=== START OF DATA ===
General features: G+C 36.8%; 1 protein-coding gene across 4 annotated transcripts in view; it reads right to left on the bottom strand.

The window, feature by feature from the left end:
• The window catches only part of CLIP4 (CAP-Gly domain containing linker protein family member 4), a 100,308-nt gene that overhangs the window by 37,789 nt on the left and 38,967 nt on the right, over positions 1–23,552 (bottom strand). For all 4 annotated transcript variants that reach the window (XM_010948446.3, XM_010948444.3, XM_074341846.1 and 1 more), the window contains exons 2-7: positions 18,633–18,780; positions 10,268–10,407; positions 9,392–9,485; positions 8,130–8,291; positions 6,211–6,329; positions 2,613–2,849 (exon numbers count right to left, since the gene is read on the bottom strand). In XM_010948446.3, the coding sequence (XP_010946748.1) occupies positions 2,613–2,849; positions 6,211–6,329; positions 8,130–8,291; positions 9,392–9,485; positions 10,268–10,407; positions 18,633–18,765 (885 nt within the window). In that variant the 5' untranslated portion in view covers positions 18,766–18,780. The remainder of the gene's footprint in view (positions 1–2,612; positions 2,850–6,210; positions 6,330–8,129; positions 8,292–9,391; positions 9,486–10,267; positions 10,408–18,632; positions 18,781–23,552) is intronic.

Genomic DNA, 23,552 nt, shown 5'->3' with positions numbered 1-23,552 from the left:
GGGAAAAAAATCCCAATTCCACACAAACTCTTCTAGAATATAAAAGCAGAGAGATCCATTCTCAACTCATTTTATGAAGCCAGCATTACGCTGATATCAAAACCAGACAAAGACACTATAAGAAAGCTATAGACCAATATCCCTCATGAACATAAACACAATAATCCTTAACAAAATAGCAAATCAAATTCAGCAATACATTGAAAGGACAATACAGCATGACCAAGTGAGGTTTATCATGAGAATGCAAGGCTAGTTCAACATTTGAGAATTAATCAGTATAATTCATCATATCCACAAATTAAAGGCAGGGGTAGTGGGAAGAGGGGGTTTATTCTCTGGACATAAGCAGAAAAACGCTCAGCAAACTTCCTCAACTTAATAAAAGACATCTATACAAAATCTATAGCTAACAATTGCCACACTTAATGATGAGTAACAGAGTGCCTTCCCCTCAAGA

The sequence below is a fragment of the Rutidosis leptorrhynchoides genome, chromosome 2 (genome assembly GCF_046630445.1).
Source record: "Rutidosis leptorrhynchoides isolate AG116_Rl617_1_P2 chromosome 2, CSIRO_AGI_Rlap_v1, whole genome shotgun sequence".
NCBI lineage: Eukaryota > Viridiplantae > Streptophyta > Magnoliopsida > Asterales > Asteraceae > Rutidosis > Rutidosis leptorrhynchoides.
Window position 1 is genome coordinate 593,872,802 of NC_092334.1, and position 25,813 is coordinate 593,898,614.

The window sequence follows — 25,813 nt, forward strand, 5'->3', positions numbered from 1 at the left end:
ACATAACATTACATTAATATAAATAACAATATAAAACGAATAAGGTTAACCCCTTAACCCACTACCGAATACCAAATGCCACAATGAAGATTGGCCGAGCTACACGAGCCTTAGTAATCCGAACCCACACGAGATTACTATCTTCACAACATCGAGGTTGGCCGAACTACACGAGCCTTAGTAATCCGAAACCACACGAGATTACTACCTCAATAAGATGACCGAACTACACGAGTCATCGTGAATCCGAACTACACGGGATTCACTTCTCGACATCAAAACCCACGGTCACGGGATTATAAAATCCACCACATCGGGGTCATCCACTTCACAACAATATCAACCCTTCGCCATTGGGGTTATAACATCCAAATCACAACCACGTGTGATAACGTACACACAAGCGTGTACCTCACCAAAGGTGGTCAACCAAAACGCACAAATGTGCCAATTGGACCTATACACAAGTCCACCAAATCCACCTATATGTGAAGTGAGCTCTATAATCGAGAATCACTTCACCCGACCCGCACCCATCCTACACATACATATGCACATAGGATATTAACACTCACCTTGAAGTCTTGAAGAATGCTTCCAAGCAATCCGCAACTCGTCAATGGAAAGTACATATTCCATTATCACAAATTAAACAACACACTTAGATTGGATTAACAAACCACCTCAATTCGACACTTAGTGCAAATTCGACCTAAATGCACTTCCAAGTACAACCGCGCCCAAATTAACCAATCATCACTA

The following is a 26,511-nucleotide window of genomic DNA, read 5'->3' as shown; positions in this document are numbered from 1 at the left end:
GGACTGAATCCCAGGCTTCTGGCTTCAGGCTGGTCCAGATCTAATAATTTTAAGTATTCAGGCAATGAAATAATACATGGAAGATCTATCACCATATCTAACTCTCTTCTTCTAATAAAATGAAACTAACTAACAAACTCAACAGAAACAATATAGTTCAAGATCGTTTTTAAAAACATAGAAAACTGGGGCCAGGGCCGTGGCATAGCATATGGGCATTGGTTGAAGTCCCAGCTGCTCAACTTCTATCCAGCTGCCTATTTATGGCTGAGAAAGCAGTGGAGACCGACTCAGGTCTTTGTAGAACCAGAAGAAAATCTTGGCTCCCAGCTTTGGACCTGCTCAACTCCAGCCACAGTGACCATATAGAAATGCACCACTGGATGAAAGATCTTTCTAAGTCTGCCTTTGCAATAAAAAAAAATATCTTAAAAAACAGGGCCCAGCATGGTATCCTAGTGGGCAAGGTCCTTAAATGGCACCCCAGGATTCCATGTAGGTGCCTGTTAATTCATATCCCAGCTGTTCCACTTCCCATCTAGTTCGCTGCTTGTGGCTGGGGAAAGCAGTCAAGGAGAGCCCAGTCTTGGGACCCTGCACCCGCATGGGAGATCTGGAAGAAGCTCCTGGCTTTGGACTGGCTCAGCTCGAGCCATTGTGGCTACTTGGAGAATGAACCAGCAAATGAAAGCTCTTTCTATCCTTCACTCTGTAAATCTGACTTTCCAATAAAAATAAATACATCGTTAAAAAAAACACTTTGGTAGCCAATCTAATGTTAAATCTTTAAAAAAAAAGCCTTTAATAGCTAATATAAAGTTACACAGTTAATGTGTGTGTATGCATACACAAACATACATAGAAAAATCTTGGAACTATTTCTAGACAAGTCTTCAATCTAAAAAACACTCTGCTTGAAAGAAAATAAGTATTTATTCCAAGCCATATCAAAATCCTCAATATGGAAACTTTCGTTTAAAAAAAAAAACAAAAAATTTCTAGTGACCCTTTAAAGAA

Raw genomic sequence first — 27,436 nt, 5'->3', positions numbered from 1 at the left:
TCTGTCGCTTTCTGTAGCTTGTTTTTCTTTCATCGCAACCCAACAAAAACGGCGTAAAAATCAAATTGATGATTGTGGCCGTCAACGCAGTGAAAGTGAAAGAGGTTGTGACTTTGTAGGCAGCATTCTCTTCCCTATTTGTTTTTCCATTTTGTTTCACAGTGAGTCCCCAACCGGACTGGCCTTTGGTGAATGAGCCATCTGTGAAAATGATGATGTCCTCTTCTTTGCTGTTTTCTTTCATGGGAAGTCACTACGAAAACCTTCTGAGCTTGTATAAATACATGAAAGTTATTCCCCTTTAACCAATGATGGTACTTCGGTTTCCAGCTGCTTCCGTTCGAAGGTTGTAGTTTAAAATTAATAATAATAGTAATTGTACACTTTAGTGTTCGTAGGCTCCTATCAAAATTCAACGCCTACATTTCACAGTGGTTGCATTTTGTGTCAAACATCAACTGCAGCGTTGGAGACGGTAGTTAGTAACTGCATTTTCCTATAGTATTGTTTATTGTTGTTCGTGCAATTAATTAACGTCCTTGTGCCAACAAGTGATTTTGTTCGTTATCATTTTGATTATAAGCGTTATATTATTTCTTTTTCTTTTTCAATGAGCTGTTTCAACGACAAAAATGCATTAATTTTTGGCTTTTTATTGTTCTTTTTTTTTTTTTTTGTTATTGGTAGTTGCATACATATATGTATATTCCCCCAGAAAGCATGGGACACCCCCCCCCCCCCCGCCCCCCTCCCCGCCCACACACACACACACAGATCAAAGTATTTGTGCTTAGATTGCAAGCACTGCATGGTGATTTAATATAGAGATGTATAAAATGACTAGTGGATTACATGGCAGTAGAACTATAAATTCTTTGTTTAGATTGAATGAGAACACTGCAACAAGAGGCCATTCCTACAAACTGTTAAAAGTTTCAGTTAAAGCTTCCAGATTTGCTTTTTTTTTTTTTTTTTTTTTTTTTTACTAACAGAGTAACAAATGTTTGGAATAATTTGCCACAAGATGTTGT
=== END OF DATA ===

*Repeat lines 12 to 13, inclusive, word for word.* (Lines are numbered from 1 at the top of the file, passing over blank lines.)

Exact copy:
The following is a 26,511-nucleotide window of genomic DNA, read 5'->3' as shown; positions in this document are numbered from 1 at the left end:
GGACTGAATCCCAGGCTTCTGGCTTCAGGCTGGTCCAGATCTAATAATTTTAAGTATTCAGGCAATGAAATAATACATGGAAGATCTATCACCATATCTAACTCTCTTCTTCTAATAAAATGAAACTAACTAACAAACTCAACAGAAACAATATAGTTCAAGATCGTTTTTAAAAACATAGAAAACTGGGGCCAGGGCCGTGGCATAGCATATGGGCATTGGTTGAAGTCCCAGCTGCTCAACTTCTATCCAGCTGCCTATTTATGGCTGAGAAAGCAGTGGAGACCGACTCAGGTCTTTGTAGAACCAGAAGAAAATCTTGGCTCCCAGCTTTGGACCTGCTCAACTCCAGCCACAGTGACCATATAGAAATGCACCACTGGATGAAAGATCTTTCTAAGTCTGCCTTTGCAATAAAAAAAAATATCTTAAAAAACAGGGCCCAGCATGGTATCCTAGTGGGCAAGGTCCTTAAATGGCACCCCAGGATTCCATGTAGGTGCCTGTTAATTCATATCCCAGCTGTTCCACTTCCCATCTAGTTCGCTGCTTGTGGCTGGGGAAAGCAGTCAAGGAGAGCCCAGTCTTGGGACCCTGCACCCGCATGGGAGATCTGGAAGAAGCTCCTGGCTTTGGACTGGCTCAGCTCGAGCCATTGTGGCTACTTGGAGAATGAACCAGCAAATGAAAGCTCTTTCTATCCTTCACTCTGTAAATCTGACTTTCCAATAAAAATAAATACATCGTTAAAAAAAACACTTTGGTAGCCAATCTAATGTTAAATCTTTAAAAAAAAAGCCTTTAATAGCTAATATAAAGTTACACAGTTAATGTGTGTGTATGCATACACAAACATACATAGAAAAATCTTGGAACTATTTCTAGACAAGTCTTCAATCTAAAAAACACTCTGCTTGAAAGAAAATAAGTATTTATTCCAAGCCATATCAAAATCCTCAATATGGAAACTTTCGTTTAAAAAAAAAAACAAAAAATTTCTAGTGACCCTTTAAAGAA